By Ted Belman
The Kadimah government proposes dividing Jerusalem because the Arabs want it and the world supports it. In its enthusiasm to make everyone happy with the give away, the left raises the discredited demographic argument. You know, get rid of this land and you get rid of the 200,000 thousand Arabs that inhabit it. Avigdor Lieberman goes so far as to extend this argument to the Arab triangle which he is all for giving away too.
It sounds good on paper but not in practice.
Evelyn Gordon tells us of the The report nobody’s talking about.
This disregard is remarkable for two reasons. The first is the report’s provenance: the Jerusalem Institute for Israel Studies, a respected left-wing research institute that has hitherto been a leading proponent of dividing the capital, and whose proposals have served as the basis for successive Israeli offers to do so from 2000 onward. The second is the report’s chief revelation: that the dramatic erosion in what was once a wall-to-wall consensus against dividing Jerusalem has been based almost entirely on faulty premises.
[..] east Jerusalem Arabs are permanent residents, and under Israeli law, permanent residents have almost all the same rights as citizens.
Thus while Israel can cede east Jerusalem neighborhoods, it cannot cede east Jerusalem residents, the report says: They would have to be offered the option of moving elsewhere in Israel. And it requires no great intelligence to realize that most of them would exercise that option – not because they love Israel, but because Israel has jobs, and the Palestinian Authority does not.
So in effect the Israel would be left with less land to house the same number of Arabs.
Those who choose to remain Israeli residents will, like the Gaza settlers, have been forced to leave their homes by a government decision to withdraw from the areas in question. They could thus presumably demand the same compensation: for their homes, for moving expenses and, in the case of those who would be giving up local jobs or businesses, for loss of income as well. Those who opt to remain in their homes and give up their Israeli residency, in contrast, will lose valuable benefits such as Israeli health insurance and social security. And since that loss, again, will have resulted from Israel’s decision to abandon these areas, they, too, would be entitled to compensation, JIIS argues.
In short, dividing Jerusalem would more than triple the amount of compensation Israel would have to pay its own residents under any agreement. Hitherto, most Israelis have assumed that at most some 80,000 settlers (those outside the settlement blocs) would have to be evacuated and compensated. But if JIIS is correct, dividing Jerusalem would raise the number of Israeli residents entitled to compensation to some 280,000.
It blows your mind doesn’t it.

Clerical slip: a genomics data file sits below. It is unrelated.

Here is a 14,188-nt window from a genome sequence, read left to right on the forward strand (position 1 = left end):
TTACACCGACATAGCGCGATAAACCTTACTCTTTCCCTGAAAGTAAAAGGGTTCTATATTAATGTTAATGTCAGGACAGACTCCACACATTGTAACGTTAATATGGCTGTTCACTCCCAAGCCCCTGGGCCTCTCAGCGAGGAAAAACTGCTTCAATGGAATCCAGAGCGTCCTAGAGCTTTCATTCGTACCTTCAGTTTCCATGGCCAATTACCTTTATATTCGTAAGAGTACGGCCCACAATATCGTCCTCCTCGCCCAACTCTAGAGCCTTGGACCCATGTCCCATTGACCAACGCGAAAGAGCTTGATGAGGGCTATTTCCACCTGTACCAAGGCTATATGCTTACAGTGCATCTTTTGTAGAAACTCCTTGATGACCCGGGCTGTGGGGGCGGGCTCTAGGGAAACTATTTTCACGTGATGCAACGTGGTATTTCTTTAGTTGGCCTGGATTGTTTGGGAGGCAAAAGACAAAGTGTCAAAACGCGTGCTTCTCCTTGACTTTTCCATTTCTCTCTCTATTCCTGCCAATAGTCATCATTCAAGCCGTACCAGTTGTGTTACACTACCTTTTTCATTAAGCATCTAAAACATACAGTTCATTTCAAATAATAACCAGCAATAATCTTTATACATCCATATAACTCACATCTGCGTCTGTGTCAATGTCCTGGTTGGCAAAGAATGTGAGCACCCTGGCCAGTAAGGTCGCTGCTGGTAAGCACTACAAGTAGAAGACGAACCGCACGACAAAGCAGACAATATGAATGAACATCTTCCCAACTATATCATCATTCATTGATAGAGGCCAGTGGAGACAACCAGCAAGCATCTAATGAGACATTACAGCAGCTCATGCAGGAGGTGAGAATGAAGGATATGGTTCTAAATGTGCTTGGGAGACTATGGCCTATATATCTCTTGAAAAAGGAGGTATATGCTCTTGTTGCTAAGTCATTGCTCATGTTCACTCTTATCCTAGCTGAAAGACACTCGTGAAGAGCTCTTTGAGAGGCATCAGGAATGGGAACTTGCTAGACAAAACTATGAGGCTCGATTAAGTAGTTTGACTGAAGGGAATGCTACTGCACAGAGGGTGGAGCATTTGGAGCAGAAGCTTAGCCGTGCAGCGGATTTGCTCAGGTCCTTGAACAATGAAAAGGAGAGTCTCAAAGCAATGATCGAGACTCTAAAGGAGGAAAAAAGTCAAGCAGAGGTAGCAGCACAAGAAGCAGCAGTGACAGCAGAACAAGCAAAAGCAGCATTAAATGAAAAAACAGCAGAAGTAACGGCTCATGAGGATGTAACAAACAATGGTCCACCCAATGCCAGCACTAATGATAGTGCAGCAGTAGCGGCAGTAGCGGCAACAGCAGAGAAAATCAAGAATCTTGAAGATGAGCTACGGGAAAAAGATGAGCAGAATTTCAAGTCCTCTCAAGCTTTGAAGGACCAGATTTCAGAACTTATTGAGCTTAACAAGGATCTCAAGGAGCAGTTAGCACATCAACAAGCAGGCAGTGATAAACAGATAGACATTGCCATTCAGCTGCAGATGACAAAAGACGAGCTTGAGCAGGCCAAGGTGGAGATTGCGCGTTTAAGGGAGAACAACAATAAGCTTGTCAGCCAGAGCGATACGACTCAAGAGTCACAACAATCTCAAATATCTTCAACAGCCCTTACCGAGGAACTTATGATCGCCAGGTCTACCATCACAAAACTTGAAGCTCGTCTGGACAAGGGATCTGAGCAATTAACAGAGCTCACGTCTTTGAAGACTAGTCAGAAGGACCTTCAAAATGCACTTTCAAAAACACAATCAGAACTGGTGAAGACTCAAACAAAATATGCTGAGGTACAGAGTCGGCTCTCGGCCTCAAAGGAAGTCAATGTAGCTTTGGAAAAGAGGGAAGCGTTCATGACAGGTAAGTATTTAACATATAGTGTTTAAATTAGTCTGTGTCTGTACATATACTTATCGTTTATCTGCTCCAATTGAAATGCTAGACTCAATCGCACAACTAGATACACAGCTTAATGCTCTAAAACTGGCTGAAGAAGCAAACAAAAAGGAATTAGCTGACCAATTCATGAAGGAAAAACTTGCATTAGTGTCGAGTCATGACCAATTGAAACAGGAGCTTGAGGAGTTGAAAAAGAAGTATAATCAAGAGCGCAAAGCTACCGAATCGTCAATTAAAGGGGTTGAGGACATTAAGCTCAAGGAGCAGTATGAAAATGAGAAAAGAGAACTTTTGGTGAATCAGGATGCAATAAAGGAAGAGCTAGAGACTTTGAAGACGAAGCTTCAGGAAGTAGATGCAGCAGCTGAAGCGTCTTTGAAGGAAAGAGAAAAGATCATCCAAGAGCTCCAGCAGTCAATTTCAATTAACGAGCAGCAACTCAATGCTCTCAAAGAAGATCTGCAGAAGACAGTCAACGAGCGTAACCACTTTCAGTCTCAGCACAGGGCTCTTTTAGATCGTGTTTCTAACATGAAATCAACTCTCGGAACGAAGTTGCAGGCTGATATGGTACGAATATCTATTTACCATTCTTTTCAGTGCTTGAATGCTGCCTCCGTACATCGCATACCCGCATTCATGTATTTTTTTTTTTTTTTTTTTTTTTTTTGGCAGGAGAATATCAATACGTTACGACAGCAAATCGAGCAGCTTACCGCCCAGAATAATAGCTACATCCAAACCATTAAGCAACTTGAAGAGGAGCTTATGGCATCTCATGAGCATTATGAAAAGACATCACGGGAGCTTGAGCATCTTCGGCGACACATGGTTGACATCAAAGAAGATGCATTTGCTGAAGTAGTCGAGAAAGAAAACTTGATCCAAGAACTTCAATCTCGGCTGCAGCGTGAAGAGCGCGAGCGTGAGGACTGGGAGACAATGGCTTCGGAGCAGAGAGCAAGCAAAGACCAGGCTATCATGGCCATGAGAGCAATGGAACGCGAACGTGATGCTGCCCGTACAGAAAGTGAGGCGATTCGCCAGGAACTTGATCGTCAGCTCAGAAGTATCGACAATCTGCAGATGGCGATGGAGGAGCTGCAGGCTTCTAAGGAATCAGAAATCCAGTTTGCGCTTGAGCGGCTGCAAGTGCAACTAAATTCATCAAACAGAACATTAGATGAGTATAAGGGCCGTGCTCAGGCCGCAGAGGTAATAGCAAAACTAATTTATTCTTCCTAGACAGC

DIVIDING THE capital would also have serious security implications. These are not addressed in the JIIS report, which focuses on legal issues, but they should be obvious to anyone who remembers the daily gunfire on Jerusalem’s Gilo neighborhood during the early months of the intifada. Gilo was the only Jewish neighborhood of Jerusalem to suffer in this fashion because it was the only one within rifle range of Palestinian-controlled territory – namely, the village of Beit Jalla. And once the Israel Defense Forces reasserted control over Beit Jalla, the shooting stopped.
The answer is Israel’s Jerusalem should be expanded not shrunk
A prerequisite to the growth of the current Jewish majority, in Jerusalem, is the substantial growth of Jewish immigration, stimulated by significant employment and housing opportunities, which requires a dramatic expansion of infrastructures, which means more – and not less – land. Disengagement from Arab neighborhoods – which are surrounded by large sparse areas – would deny Jerusalem its land reserves, which are critical to the upgrading of its infrastructures and to the enhancement of the Jewish majority. The smaller the area of Jerusalem, the larger the Jewish emigration!
[..] The potential for Jerusalem’s expansion extends from east of Ma’aleh Adoumim to the Te’qoa’-Herodion bloc in the southeast, to the outskirts of Ofra and Beit El in the northeast, to Modi’in-Kiryat Sefer through Highway 443 in the northwest and Gush Etzion and Beitar Ilit in the southwest. The farther the Jewish neighborhoods from the inner city, the higher the Jewish fertility rate.
The geographic extension of Jerusalem – buttressed by the Jewish demographic momentum – would enable Jerusalem to absorb the 90,000-100,000 Arabs, whose fertility rate is gradually Israelized. Expanding Jerusalem would provide a land-platform to reduce Jewish emigration and maximize Jewish domestic immigration and Aliya, which would bolster the Jewish majority.
Engagement with – and not disengagement from – the relatively vast and sparsely-populated geography outside Jerusalem, would enable the Jewish capital to transform itself from a city of Jewish emigration, job shortage and economic stagnation into a capital of immigration, job creation and economic growth.
One wonders how the government could even consider dividing Jerusalem for even a minute.